Wednesday, June 12, 2013

Sketch For A Story

His nickname was Bird. I guess they called him that because there was something graceful about him when he was working. Maybe it had something to do with the way he swooped in quietly to clear someone’s plate or fill a wine glass. I never knew the real reason. He didn’t talk much, but when he did, he’d turn his head and speak over his shoulder, like someone about to take a hit. In a conversation, he knew how to appear as though he was listening: direct eye contact, chin up, head tilted, but it was hard to tell if he really was. Something was missing.

He had studied to be a priest but for some reason had dropped out. Some people said it was because he met a girl he wanted to marry and though nothing ever came of that, I liked imagining that it could have. It was also said that he played tennis, that he could have been a champion. But now he was a full-time busboy. He worked at one restaurant during the day from 6 to 4 and then he drove down the road in his undershirt, black pants and slip-proof shoes to the place where we worked with him from 5 to 12. When he arrived he’d carry in a clean white shirt on a hanger.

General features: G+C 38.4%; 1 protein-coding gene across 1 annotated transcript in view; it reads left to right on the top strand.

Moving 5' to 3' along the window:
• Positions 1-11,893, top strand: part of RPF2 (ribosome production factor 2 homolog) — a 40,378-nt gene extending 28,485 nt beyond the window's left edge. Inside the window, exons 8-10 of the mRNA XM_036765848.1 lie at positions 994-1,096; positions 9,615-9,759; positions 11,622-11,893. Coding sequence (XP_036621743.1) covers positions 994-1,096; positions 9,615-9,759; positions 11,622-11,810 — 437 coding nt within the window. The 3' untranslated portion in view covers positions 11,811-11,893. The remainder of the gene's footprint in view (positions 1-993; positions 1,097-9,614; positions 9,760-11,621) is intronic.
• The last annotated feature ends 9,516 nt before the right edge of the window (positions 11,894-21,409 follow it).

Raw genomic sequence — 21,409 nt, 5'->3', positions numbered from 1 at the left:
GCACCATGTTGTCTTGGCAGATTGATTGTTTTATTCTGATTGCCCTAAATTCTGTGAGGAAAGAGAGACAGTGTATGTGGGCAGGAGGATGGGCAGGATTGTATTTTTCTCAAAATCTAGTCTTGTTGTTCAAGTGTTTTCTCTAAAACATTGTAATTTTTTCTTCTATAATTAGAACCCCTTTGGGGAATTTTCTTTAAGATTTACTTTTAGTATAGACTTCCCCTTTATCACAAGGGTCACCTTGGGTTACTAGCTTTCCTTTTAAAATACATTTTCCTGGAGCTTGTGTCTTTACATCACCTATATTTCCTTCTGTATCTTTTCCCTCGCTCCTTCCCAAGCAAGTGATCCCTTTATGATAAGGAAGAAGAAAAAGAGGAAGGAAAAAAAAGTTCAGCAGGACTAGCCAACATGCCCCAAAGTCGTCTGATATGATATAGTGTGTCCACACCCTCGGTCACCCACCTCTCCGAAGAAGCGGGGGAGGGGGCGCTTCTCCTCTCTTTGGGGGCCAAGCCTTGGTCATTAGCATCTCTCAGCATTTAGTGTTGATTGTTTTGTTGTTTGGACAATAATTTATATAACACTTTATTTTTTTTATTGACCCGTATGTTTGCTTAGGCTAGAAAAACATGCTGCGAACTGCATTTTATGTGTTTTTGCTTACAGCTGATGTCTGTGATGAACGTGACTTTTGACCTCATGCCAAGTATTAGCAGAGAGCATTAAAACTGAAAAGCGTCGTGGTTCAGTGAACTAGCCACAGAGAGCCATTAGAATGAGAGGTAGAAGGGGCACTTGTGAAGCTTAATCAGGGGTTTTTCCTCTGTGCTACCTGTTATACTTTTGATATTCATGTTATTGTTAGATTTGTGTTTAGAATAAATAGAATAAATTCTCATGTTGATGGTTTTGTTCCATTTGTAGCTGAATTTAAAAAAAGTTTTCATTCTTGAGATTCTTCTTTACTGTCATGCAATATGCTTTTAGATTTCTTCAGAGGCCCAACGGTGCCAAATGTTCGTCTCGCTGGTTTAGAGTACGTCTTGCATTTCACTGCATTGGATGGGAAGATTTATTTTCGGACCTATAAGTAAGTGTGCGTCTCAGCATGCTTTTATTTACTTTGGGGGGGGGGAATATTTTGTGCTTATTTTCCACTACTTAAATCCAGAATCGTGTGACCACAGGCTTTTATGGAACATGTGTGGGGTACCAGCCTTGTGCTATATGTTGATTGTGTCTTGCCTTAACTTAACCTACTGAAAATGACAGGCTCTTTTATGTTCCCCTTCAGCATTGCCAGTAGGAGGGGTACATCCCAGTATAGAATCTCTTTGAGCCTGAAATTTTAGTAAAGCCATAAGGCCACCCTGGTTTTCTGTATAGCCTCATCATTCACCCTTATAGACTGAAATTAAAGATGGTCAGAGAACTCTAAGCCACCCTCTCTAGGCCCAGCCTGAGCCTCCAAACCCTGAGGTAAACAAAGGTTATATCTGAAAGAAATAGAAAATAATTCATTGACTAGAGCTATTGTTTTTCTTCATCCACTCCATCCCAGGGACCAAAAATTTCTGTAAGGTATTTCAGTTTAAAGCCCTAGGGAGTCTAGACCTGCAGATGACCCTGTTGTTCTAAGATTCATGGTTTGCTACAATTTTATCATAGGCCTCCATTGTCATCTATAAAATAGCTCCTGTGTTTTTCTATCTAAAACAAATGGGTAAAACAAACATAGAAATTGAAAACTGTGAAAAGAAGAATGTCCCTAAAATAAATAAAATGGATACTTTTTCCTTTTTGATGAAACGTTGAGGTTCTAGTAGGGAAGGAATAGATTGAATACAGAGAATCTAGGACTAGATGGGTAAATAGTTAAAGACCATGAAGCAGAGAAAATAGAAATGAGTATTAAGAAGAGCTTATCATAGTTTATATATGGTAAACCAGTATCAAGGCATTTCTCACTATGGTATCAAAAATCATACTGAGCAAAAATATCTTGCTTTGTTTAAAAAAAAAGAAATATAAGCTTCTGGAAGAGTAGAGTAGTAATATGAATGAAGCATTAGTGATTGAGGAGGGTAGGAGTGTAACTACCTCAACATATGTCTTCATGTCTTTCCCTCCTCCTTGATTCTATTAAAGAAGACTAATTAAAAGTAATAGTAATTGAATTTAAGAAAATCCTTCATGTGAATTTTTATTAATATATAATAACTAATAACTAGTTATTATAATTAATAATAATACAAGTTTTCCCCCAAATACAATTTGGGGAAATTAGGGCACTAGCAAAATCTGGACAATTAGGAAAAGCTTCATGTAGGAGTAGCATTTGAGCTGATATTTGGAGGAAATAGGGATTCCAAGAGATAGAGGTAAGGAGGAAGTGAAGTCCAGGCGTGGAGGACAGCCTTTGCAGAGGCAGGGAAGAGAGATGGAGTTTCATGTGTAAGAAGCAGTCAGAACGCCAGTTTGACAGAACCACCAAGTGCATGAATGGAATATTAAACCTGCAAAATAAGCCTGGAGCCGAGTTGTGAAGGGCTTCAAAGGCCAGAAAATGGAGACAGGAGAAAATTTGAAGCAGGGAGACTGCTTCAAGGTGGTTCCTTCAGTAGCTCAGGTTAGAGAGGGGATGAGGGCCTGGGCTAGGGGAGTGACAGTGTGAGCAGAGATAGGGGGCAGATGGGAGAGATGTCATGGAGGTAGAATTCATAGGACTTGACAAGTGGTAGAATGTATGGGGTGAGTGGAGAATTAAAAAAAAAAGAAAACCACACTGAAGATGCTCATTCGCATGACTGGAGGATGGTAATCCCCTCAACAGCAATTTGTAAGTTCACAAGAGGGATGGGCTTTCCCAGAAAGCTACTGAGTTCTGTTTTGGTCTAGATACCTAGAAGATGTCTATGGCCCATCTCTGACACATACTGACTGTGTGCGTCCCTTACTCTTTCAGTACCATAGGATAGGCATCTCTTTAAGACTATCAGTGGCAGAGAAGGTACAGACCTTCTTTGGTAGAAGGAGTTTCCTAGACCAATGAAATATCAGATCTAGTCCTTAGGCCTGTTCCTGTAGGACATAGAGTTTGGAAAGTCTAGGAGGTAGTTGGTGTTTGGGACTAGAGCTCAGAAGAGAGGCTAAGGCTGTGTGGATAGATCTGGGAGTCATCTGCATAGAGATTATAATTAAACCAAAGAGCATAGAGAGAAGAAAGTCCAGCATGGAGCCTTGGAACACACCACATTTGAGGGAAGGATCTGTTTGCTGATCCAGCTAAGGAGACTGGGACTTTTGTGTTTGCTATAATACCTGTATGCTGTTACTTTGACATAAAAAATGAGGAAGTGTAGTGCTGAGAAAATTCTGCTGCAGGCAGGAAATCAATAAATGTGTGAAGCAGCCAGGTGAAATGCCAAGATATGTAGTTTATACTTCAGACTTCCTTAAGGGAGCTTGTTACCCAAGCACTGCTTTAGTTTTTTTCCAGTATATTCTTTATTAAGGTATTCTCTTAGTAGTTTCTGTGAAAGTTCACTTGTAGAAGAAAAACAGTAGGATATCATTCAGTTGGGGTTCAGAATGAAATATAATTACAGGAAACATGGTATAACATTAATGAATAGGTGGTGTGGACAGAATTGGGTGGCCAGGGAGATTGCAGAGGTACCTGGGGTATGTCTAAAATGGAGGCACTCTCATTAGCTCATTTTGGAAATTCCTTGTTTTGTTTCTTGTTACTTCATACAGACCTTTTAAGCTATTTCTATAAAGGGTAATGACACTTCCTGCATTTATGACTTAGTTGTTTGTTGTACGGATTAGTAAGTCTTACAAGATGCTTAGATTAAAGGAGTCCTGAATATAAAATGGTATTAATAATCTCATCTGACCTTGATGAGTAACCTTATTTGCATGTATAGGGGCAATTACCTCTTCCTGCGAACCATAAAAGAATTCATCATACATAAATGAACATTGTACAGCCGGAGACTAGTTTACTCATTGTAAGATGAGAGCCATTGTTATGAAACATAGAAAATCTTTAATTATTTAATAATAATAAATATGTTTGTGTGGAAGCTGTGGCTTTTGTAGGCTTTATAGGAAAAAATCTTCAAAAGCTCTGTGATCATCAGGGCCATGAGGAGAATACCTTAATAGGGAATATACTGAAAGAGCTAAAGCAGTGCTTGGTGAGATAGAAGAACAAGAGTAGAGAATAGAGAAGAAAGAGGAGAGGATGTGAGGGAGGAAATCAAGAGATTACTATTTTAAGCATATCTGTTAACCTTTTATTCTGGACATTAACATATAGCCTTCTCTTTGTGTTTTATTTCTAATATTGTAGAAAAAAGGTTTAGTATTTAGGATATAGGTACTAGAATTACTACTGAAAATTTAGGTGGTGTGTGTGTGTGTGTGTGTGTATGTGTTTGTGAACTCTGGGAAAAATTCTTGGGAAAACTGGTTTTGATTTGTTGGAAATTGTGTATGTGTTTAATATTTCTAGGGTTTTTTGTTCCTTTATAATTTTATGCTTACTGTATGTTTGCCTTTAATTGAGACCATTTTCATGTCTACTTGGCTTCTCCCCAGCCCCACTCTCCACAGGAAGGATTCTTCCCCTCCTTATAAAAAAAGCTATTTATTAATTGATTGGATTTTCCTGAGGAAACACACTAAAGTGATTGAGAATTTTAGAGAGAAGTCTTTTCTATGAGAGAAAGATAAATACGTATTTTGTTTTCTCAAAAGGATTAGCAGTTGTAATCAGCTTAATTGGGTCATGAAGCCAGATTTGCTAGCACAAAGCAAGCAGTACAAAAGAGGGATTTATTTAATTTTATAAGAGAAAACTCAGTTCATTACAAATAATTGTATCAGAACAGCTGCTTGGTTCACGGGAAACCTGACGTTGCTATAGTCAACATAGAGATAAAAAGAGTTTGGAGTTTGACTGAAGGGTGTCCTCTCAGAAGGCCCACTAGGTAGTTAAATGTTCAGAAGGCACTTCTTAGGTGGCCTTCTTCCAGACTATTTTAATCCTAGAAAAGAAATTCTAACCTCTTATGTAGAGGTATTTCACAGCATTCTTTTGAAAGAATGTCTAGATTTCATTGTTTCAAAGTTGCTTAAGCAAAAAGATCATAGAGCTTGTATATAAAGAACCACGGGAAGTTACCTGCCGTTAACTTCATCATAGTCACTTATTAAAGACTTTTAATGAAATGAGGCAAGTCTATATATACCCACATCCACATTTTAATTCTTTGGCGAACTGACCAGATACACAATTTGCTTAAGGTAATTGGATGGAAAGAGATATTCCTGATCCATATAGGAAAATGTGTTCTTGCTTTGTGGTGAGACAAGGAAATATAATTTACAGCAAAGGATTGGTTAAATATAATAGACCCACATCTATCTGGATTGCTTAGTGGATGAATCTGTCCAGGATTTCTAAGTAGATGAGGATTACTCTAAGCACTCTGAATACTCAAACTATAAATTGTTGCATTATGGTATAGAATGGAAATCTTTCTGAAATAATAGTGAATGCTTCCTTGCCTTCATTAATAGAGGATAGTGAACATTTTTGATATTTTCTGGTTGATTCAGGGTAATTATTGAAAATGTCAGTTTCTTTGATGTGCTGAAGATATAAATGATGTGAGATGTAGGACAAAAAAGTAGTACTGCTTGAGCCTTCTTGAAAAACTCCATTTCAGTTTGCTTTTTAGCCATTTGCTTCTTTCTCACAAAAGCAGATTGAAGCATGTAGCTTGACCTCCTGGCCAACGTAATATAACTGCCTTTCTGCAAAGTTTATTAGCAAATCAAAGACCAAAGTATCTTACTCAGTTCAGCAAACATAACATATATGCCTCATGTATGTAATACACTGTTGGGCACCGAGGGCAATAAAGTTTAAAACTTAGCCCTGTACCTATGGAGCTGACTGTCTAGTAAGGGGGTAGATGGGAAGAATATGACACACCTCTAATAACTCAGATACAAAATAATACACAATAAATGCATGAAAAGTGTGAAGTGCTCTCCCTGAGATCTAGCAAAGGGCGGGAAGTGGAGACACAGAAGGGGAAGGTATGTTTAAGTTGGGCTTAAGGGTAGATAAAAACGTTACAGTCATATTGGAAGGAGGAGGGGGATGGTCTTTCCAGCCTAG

“Bird!” some of us would say without looking up. He’d shuffle past, nodding, staring straight ahead and half-smiling. He was 42. This was November 2001, four months after I'd had a baby, three months after my husband left me, and two months after 9/11...

The night Bird snapped and punched a rude customer in the face, we all went home feeling a little better about the world. We had our faith restored. And that is no small thing.

No comments:

Post a Comment